Kent County hotels hosted a record-breaking number of people for the ninth consecutive year.
From 2017 to 2018, hotel room revenue increased by 2.1 percent to $216 million, according to Experience Grand Rapids, Kent County’s tourism marketing arm.
The organization attributes this to multiple factors: leisure travel, convention and sports group attendance, a healthy local business economy and the ongoing efforts of its sales and marketing teams to attract more conventions, groups and other visitors.
Experience Grand Rapids staff is preparing for an additional 1,300 area hotel rooms in the next couple years, according to Doug Small, Experience Grand Rapids president.
How a large influx of rooms will impact year-end numbers remains to be seen, Small said.
While occupancy rates are mentioned a lot in the tourism industry, he said the real measure of success is hotel revenue. Ensuring increased revenue comes from more than focusing on occupancy alone but also depends on keeping room rates from dropping.
The organization’s job requires a strategy that involves driving business at market rates and not doing so by undercharging. That’s also important for these new hotels, which can cost tens of millions of dollars and need strong rates to pay the bills.
“This destination for too many years was undervalued,” Small said.
People were staying at four-diamond hotels for two-diamond pricing. Rates have finally gotten to a competitive point, though competing cities still charge more, he said.
He noted Experience Grand Rapids has no say in whether or not private developers can build hotels. If that’s what they decide and the county approves it, it’s his job to make them successful.
“And we will do just that,” he said.
“Anytime you get a large influx of at one time, you’ve got to work that much harder and try to market, promote, bring groups and individual travelers to your community.”
However, Small said does not expect immediate success in the first year or two new hotels are open. Attracting conventions — which bring in hundreds of visitors — is a key part of the organization’s work, and those events are typically booked three or four years in advance.
“But that doesn't mean that we can’t attract some immediate smaller group business and the leisure traveler, which is where most of our growth has been,” Small said.
If the economy takes a dip in 2020, as many economists are expecting, he said it will be difficult to continue occupancy rate growth, all the more reason to continuously improve marketing.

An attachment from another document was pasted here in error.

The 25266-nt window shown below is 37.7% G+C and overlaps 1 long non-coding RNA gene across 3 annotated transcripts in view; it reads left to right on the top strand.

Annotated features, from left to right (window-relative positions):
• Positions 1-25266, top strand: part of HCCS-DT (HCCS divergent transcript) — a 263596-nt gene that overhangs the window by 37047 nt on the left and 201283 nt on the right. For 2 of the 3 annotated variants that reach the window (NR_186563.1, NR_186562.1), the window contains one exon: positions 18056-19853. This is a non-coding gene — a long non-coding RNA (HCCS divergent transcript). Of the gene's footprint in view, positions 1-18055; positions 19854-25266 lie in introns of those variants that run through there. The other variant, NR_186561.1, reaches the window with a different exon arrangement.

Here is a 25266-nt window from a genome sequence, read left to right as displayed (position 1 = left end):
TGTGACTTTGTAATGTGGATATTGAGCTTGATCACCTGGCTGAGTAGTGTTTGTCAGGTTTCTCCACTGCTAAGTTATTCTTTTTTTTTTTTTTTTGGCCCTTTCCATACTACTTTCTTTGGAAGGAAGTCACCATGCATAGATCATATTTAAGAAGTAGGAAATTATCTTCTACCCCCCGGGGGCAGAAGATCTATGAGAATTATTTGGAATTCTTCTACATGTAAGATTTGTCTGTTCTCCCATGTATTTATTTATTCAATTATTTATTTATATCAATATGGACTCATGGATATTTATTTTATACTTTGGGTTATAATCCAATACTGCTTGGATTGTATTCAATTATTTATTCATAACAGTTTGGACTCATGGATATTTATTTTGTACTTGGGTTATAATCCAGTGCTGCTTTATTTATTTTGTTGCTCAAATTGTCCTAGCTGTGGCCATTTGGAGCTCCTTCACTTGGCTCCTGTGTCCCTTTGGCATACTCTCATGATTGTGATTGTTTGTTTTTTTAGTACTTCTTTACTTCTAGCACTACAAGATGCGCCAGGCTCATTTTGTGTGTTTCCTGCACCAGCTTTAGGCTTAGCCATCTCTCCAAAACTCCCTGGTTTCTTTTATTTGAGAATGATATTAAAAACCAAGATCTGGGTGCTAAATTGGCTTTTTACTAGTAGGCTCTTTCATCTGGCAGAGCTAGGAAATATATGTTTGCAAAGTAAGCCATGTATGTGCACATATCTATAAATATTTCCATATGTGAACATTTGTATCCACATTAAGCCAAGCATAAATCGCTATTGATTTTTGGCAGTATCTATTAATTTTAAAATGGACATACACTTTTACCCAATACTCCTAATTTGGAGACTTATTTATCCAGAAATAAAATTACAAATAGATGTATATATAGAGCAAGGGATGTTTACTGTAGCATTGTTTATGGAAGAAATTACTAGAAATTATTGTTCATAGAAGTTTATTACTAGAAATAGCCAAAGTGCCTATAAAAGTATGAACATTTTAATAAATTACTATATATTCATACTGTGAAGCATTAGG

The sales team is working with local residents to help bring conventions and meetings to the area through the organization’s “Bring It to GR” campaign.
That means promoting the area as an energetic place full of amenities, worth spending a bit more for the experience.
Small said the organization will continue focusing on the area’s main pillars, the strengths competitors can’t match. That includes the art and culture scene, increasingly popular outdoor activities in Grand Rapids and the nearby lakeshore, the food scene and craft beverages — not just breweries but also distilleries and coffee.
They plan to continue working with the West Michigan Sports Commission, a partnership Small said has increased visitor traffic through amateur sporting events.
There are two large tourism industry tradeshows planned for 2019, Connect Faith and Going on Faith, which Small said allows his team to present Grand Rapids to thousands of meeting planners they hope bring future groups to the area.
"Grand Rapids is now being recognized by the meetings, convention and youth sports markets as a destination that competes with cities twice its size,” he said.
To help nurture craft beer tourism, the organization launched the Beer City Brewsader Passport in October 2015, a way for people to document their visits to area breweries.
To date, more than 13,000 “Brewsaders” have recorded visiting at least eight breweries and have earned an official Brewsader T-shirt. Totaling more than 110,000 brewery visits recorded by users, 41 percent of the visitors are from outside the state, including more than 250 people from other countries.